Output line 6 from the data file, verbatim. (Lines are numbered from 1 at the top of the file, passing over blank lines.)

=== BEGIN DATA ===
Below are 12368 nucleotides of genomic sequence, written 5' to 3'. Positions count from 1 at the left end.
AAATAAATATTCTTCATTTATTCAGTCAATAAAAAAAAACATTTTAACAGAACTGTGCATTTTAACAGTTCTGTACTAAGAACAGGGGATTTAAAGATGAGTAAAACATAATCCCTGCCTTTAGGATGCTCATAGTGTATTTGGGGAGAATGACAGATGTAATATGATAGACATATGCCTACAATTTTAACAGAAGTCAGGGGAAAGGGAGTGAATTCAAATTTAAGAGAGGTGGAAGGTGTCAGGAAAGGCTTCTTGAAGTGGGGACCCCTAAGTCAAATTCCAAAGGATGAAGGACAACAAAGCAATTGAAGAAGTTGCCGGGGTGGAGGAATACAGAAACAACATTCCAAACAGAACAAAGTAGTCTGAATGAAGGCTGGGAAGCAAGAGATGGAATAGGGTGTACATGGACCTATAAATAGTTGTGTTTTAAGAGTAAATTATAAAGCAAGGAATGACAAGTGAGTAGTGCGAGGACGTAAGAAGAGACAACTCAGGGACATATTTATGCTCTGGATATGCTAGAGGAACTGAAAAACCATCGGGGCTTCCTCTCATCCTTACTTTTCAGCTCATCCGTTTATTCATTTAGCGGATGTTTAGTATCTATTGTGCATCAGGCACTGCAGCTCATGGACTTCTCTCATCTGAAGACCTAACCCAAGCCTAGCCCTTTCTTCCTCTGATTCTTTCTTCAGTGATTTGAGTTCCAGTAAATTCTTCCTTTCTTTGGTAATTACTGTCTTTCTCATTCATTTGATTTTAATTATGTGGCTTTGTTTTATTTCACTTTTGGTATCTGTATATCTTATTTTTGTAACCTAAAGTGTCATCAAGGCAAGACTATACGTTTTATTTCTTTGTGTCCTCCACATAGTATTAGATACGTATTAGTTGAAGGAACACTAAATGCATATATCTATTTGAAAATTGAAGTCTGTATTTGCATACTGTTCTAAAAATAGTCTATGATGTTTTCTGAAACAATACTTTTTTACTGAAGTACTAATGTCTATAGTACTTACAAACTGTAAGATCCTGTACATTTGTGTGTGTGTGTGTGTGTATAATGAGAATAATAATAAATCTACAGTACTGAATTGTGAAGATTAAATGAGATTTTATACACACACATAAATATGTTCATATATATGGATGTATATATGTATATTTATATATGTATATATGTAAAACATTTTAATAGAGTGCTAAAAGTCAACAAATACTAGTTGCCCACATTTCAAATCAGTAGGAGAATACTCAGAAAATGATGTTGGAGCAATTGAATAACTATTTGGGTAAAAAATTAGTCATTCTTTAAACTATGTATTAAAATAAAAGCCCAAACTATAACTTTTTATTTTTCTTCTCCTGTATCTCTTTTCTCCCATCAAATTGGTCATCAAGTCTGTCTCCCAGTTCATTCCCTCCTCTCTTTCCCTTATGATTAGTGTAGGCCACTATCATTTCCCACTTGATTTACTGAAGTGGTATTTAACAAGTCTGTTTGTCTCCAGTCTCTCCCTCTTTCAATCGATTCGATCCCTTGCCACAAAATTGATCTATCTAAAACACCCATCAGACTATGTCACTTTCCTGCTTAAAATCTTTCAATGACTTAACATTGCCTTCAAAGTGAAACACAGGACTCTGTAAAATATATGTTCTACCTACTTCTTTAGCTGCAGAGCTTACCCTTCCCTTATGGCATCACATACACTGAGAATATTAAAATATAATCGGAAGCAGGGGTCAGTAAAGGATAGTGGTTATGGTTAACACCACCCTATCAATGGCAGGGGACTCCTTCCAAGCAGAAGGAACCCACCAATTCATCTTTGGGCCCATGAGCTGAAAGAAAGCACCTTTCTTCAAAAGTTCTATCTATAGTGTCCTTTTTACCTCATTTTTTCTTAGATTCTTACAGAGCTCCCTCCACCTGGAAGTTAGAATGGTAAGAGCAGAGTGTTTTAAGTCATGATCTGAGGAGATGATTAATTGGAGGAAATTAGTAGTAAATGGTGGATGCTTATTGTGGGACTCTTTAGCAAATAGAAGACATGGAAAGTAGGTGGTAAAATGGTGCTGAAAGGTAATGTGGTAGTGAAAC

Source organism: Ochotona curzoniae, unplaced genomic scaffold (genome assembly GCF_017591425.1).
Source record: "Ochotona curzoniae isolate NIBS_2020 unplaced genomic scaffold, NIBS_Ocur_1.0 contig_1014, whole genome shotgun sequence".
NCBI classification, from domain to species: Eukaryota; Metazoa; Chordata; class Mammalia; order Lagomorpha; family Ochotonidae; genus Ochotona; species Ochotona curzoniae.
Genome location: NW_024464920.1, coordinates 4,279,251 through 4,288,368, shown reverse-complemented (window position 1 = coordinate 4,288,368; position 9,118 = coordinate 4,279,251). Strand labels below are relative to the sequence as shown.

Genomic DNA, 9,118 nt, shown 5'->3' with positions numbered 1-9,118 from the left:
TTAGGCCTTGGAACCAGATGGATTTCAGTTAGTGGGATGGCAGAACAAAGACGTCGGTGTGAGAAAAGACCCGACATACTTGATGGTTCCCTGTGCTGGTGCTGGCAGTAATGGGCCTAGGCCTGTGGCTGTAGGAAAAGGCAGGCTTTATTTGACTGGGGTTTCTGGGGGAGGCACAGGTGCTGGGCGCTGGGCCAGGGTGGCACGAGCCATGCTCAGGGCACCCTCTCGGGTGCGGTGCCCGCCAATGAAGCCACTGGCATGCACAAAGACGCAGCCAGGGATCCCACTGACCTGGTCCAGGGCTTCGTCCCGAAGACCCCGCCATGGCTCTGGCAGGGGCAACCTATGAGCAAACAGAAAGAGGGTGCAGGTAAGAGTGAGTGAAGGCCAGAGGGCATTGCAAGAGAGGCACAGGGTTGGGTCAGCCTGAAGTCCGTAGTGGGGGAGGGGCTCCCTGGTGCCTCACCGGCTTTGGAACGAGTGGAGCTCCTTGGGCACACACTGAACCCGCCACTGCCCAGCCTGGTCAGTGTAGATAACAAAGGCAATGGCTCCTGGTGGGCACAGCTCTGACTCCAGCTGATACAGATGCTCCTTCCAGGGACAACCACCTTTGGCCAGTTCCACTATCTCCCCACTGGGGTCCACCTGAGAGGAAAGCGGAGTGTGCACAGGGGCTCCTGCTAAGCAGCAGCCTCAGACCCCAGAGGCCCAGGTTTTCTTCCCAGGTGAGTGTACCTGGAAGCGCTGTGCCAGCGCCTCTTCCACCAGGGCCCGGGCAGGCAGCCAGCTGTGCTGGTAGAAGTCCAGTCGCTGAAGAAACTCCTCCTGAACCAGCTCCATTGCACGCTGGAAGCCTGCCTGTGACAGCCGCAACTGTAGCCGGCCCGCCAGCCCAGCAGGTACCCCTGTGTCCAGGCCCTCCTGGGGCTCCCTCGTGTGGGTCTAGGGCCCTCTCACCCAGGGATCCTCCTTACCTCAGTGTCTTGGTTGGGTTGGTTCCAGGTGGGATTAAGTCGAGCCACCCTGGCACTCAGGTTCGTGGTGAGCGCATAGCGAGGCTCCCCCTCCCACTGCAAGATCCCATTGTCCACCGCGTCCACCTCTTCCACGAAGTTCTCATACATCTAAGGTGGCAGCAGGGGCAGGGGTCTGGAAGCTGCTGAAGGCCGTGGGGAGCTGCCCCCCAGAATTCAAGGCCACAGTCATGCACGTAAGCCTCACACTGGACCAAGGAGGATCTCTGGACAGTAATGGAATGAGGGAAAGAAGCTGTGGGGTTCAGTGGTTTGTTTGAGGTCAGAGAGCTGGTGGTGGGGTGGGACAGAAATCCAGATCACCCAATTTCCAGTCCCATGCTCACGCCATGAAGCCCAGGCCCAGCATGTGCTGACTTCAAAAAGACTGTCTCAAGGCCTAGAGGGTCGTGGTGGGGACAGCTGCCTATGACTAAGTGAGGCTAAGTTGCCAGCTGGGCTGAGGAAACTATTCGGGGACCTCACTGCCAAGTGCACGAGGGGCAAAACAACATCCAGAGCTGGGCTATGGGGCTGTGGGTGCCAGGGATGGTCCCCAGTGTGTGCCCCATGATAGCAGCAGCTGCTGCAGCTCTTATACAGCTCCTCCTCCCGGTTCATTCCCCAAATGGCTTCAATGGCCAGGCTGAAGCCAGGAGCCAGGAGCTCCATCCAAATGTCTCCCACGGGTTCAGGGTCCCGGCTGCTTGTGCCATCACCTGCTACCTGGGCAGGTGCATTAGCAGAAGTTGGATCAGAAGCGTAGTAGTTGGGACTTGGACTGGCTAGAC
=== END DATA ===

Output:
Genome location: NW_024464920.1, coordinates 4,279,251 through 4,288,368, shown reverse-complemented (window position 1 = coordinate 4,288,368; position 9,118 = coordinate 4,279,251). Strand labels below are relative to the sequence as shown.